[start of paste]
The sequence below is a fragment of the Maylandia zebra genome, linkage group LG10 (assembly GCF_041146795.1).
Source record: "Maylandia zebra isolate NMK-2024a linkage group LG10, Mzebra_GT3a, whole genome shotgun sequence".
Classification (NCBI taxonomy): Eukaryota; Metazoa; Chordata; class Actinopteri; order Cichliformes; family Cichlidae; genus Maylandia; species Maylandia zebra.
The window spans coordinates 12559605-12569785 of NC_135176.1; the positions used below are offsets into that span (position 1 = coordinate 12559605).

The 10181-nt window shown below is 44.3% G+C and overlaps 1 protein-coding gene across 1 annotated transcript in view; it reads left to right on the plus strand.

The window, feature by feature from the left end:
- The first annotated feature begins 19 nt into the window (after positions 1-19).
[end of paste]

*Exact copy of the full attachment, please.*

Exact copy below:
The sequence below is a fragment of the Maylandia zebra genome, linkage group LG10 (assembly GCF_041146795.1).
Source record: "Maylandia zebra isolate NMK-2024a linkage group LG10, Mzebra_GT3a, whole genome shotgun sequence".
Classification (NCBI taxonomy): Eukaryota; Metazoa; Chordata; class Actinopteri; order Cichliformes; family Cichlidae; genus Maylandia; species Maylandia zebra.
The window spans coordinates 12559605-12569785 of NC_135176.1; the positions used below are offsets into that span (position 1 = coordinate 12559605).

The 10181-nt window shown below is 44.3% G+C and overlaps 1 protein-coding gene across 1 annotated transcript in view; it reads left to right on the plus strand.

The window, feature by feature from the left end:
- The first annotated feature begins 19 nt into the window (after positions 1-19).